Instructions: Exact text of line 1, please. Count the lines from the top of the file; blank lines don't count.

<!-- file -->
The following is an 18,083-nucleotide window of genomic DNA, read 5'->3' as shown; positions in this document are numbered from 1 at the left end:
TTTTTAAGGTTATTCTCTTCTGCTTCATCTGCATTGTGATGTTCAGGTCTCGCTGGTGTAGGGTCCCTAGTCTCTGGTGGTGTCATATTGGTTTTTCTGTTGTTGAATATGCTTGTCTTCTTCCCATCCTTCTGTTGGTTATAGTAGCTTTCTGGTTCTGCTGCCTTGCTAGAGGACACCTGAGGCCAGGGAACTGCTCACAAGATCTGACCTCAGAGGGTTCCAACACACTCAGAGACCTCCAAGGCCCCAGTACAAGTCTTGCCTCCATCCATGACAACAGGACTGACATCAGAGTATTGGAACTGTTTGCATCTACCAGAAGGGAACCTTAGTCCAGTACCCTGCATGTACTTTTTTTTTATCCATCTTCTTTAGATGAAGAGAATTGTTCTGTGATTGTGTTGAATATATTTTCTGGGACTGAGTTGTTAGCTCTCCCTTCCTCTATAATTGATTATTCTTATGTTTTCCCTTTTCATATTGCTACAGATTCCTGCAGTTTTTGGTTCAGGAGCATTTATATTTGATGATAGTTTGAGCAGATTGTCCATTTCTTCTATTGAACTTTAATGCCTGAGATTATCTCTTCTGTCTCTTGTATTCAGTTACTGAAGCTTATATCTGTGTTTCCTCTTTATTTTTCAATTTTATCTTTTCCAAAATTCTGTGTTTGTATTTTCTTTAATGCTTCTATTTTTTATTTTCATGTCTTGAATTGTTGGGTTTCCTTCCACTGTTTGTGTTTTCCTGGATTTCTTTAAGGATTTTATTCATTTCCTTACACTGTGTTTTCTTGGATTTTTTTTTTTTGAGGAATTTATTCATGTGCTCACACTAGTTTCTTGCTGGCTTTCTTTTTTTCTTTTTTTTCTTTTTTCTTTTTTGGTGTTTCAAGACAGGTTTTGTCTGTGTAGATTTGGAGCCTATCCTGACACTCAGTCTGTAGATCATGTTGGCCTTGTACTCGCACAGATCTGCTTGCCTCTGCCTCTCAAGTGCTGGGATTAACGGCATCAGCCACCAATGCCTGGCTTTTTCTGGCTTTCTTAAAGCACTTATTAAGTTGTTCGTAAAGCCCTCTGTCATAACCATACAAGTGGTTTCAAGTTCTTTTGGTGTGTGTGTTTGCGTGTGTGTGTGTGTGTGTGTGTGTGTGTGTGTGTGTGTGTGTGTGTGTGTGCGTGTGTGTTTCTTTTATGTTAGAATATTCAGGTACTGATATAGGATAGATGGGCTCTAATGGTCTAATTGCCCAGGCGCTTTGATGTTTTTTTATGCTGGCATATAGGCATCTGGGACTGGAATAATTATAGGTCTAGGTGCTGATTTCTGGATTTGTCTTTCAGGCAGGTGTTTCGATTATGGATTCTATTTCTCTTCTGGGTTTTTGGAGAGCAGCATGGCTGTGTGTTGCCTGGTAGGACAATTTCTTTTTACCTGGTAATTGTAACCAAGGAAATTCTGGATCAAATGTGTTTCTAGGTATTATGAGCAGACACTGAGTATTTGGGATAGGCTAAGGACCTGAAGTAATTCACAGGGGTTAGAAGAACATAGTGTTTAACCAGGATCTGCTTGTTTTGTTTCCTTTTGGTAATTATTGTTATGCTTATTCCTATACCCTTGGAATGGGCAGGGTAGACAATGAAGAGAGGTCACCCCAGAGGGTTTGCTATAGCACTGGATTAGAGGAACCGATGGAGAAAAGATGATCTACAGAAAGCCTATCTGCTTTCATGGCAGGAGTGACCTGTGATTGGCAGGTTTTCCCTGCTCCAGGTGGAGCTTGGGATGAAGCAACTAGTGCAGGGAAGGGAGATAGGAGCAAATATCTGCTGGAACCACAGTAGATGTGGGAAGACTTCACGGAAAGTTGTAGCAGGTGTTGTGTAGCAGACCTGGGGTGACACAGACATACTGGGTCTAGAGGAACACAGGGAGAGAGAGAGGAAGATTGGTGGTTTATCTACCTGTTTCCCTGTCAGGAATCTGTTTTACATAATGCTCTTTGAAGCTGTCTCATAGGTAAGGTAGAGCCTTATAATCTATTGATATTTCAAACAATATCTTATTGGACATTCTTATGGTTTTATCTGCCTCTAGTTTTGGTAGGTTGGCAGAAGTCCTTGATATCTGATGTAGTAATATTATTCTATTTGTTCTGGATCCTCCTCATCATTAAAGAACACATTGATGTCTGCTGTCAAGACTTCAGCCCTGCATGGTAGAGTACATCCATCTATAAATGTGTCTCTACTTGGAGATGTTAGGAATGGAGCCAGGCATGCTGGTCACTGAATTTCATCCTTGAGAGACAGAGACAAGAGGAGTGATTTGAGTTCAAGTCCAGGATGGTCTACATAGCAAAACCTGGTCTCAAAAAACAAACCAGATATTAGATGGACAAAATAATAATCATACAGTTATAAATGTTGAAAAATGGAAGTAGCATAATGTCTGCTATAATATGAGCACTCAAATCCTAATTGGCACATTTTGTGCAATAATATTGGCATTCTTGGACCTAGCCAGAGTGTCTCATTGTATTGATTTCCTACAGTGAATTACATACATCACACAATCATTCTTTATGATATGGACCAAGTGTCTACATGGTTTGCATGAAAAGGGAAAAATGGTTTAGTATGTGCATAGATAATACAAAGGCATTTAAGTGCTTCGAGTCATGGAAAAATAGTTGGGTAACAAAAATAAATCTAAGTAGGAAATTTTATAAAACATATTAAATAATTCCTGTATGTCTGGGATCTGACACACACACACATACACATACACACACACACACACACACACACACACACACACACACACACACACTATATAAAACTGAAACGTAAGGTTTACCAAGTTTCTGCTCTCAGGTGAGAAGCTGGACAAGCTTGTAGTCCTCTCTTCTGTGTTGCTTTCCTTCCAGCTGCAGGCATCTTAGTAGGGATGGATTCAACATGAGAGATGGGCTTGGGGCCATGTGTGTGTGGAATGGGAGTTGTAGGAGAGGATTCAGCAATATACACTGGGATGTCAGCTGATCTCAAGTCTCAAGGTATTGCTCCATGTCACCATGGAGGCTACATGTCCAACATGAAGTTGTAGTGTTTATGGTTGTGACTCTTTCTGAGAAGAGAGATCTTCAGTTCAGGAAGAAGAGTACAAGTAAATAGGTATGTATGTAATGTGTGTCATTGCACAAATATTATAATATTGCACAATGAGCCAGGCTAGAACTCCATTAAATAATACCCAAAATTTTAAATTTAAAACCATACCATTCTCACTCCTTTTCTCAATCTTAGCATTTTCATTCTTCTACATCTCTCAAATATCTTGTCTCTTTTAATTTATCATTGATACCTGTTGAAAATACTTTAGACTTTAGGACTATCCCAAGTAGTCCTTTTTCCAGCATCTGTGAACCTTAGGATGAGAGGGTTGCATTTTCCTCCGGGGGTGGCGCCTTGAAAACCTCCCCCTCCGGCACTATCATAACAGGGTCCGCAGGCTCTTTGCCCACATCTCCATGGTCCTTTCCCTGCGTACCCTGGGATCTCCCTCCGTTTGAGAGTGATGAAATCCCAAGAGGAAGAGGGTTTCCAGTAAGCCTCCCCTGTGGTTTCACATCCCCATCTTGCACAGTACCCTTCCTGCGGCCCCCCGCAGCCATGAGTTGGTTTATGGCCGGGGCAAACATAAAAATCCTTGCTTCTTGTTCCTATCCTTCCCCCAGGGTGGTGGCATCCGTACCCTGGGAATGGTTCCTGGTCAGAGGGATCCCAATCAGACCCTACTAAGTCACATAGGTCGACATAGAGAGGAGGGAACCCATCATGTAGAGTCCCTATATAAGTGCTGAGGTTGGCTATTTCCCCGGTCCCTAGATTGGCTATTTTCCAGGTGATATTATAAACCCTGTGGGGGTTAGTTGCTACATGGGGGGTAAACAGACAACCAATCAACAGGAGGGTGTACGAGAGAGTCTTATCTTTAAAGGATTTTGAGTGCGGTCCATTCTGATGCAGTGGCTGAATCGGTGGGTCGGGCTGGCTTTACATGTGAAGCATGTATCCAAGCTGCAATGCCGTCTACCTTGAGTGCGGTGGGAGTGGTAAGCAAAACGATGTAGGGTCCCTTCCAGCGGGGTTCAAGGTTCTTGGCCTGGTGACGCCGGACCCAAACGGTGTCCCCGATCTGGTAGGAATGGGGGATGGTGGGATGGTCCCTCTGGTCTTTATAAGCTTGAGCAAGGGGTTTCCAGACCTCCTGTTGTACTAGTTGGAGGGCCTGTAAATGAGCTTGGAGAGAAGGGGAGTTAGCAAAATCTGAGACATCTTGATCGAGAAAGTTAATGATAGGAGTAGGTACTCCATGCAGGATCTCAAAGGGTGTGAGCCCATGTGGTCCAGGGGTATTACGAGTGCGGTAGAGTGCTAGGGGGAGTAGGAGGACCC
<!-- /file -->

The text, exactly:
The following is an 18,083-nucleotide window of genomic DNA, read 5'->3' as shown; positions in this document are numbered from 1 at the left end: